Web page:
Your research anthology will give you an opportunity to learn more your topic—to develop enough expertise to be able to write an informed and thoughtful essay.
Types of Sources
- Compile at least 8 sources on your research topic. At least 4 of your sources must be full-length essays or articles (similar to your WARs). The remaining sources may be audio or visual (for example, TED talk, podcast episodes, infographics, documentaries, etc.). The essays should be attractively printed out in their entirety (unless you are doing an e-anthology – see below). The visuals must be printed so they are clear and complete.
NOTE: You may substitute one feature length essay for two shorter articles, essays, blog posts, or op/eds. Accordingly, you may also substitute two feature length essays for four shorter texts, etc.
- Select your essays from a variety of respected sources. If you have questions about the merits of the source, you must bring a copy of the specific piece you would like to include to for pre-approval. Make your requests at least two weeks before your deadline. Op-Eds and blog posts do not count as full-length essays (see note above about substitutions). Look for “feature” articles in magazines like Time Magazine or The Atlantic and full-length articles in newspapers (consider the major essays in your textbook as examples). A general rule of thumb is to choose essays that are at least 3-4 “magazine” pages in length.
Click below for a Pinterest board of ideas for sources (then click on the “Get More out of Google” image later in this post to learn how to make the most of those sources).
how to find sources
Check out the following infographics to help with your Google searching:
- Don’t forget your textbook. You are highly encouraged to pull at least one of your sources from it, if applicable. Oh, and go to the library and browse their magazine selection. You never know what you might find.
Don’t forget to look through your Weekly Annotated Readings folder from earlier this year, too!
And books! Consider using a chapter or excerpt from a book as one of your sources. Books sources, I’ve found, can be the most useful.
- Using the CHS Research Databases, found on Stoga.net. Use the ProQuest and Ebsco databases (listed under “Current Events, Newspapers, etc.”).
What to include
- Introduction: Introduce each piece of writing with a brief biography of the writer (including the writer’s publishing history and any awards received) and any background for the source (when and where it was originally published as well as any reprints. For example, “Sister Bernadette’s Barking Dog” was originally published in Harper’s in December, 2004 and reprinted in The Best American Essays 2005, Houghton Mifflin.). This introduction should comprise a brief paragraph.
- Summary: Summarize the source’s major points, quoting the text throughout. In your summary, review the source’s major claim and other supporting claims. Discuss the evidence used to support each claim and any underlying assumption used to make the argument. You do not need to cover all the source’s claims, just the ones that you find most compelling, especially as they relate to your central research question(s) and why this claim/evidence may be important. Note: This is not a rhetorical analysis. It is a summary and analysis of the major claims (not style). You may use a Graff template to help you organize your thoughts or as part of your summary, but it is neither required nor necessarily suggested. This summary should be about 300-ish words, perhaps more, depending on the length or complexity of your source.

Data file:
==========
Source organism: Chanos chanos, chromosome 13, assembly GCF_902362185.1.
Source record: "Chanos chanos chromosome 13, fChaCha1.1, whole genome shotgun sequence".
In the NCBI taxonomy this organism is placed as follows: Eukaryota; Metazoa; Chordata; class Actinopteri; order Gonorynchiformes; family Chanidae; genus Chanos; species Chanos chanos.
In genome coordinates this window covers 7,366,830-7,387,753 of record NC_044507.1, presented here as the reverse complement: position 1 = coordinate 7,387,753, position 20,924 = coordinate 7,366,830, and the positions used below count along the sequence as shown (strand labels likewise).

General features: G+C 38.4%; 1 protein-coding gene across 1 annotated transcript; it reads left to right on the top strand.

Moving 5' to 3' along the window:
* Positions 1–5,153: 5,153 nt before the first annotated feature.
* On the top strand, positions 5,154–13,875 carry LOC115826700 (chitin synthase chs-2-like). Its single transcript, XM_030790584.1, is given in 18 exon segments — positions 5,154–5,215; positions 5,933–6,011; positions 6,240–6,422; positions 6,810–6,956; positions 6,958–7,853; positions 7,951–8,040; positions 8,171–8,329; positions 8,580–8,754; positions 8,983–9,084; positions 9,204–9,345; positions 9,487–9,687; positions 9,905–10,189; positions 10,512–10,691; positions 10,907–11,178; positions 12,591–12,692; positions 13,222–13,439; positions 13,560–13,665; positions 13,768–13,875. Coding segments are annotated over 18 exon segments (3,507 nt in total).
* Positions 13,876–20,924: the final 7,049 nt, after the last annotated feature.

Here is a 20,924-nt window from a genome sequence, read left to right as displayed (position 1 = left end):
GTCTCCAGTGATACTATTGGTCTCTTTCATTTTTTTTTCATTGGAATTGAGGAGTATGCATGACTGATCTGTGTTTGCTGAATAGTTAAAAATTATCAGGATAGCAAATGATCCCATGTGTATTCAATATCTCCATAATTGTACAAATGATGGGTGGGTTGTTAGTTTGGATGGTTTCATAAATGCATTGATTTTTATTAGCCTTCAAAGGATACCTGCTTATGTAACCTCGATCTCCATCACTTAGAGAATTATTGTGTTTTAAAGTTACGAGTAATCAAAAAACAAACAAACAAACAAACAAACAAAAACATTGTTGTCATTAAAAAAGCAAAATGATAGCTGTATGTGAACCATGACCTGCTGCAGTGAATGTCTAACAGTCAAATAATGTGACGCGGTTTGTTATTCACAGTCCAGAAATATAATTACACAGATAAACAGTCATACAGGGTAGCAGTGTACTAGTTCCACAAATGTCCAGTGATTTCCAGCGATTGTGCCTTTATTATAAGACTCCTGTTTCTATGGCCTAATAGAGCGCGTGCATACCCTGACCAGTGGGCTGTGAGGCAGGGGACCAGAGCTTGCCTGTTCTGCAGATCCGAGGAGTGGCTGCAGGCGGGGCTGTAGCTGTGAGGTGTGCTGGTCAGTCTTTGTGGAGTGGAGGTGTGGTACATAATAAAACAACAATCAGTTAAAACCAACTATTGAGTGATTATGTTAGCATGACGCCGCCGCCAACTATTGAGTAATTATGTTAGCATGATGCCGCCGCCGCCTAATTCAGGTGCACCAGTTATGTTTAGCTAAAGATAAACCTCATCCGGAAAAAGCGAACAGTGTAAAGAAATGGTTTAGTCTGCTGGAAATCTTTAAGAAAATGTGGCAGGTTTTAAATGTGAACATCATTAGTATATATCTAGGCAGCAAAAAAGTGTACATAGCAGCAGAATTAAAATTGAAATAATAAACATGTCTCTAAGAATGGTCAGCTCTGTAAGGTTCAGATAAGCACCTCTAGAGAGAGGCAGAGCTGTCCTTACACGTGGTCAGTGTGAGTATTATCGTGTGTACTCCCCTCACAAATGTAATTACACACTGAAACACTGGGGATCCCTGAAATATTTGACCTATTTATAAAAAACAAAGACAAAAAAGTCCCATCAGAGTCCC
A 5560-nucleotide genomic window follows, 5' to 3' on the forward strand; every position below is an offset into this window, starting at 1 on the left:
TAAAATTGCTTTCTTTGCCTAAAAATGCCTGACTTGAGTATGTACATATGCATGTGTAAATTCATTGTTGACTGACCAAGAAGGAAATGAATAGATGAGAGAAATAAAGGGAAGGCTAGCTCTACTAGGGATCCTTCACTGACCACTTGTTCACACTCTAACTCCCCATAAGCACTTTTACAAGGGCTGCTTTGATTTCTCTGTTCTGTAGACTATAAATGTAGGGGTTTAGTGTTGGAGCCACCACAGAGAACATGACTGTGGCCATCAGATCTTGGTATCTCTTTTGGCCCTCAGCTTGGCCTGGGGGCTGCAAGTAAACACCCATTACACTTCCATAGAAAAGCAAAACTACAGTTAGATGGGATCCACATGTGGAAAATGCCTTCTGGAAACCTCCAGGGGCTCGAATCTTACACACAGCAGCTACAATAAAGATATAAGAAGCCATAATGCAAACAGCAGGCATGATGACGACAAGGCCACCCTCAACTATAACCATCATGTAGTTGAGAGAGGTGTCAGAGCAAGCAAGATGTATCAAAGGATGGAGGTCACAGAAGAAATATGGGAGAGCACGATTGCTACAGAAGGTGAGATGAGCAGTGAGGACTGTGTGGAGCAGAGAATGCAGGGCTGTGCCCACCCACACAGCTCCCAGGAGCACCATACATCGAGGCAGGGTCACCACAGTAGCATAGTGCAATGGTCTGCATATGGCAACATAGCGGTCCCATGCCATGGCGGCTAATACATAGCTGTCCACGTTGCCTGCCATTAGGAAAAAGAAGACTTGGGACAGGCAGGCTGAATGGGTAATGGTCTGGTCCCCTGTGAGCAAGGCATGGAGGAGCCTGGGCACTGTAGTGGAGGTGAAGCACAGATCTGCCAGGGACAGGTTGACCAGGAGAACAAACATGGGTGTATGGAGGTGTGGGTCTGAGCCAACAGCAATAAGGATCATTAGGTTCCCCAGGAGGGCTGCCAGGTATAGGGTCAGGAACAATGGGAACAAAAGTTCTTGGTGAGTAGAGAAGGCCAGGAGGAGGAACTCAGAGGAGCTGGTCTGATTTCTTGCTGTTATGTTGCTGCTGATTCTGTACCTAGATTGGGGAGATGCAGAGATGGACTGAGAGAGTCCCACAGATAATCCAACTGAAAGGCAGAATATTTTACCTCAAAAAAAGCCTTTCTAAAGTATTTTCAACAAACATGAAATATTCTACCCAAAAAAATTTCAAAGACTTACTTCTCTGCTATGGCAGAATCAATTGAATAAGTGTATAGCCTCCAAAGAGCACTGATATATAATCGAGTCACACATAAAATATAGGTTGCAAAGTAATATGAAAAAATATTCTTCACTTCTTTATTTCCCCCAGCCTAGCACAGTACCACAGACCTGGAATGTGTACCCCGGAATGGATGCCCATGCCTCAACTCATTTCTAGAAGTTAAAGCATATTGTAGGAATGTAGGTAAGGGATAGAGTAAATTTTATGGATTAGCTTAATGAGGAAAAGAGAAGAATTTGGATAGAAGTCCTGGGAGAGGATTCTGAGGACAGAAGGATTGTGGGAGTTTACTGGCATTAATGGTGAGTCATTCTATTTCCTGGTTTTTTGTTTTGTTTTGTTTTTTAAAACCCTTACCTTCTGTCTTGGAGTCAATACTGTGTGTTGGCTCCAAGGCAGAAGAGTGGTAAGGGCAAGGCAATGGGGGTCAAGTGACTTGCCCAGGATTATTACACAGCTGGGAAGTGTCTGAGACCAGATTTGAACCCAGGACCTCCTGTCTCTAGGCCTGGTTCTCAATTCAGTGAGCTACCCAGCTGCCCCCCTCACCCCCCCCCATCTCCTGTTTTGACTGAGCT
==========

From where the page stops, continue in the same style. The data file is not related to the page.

- Table of contents (if you are making a website, use the “menu” on your site as the table of contents).
- Bibliography of all references used (including information used for the biographical material). Use MLA format (if you are creating an e-antholgoy, you do not need to have a separate bibliography so long as you use links to all your sources).
- Give your anthology a clever title.
Bind/format your anthology attractively in this order:
- cover page (with title of anthology, your name, teacher’s name, course name, and date)
- table of contents (or menu for e-anthology)
- sources (with introductory material at the beginning of each piece and the summary/reflection at the end)
- bibliography (or links for e-anthology)
E-Anthology: In lieu of a physical anthology, you may also create an online anthology using a webpage (such as your own WordPress site, using your existing WordPress login – go to WordPress.com to “create a website” – search YouTube for how-to videos), or an e-anthology (pdf) on USB drive, CD or DVD. See me if you have more questions.
Here a few sample anthologies. Please note that the first four are a little different than what you are being asked to do (content-wise). However, these anthologies will give you an idea of format. The last four anthologies, however, are similar to what you are required to do (they are from last year’s students).
Submit your complete anthology on Monday, April 4 (see exception below). You may submit in two ways: 1) submit a PDF of your document by bringing to class a USB to class with the document saved, OR 2) submit the website address of your e-anthology.
NOTE: You must submit at least one source for your anthology by
Wednesday, March 9 Friday, March 11, for a grade and to ensure some feedback. Include all required components to your sample as outlined above (introduction, article, then summary, with MLA citation at end). Then after the sample is assessed and returned, include it—with any needed revisions—with your completed anthology.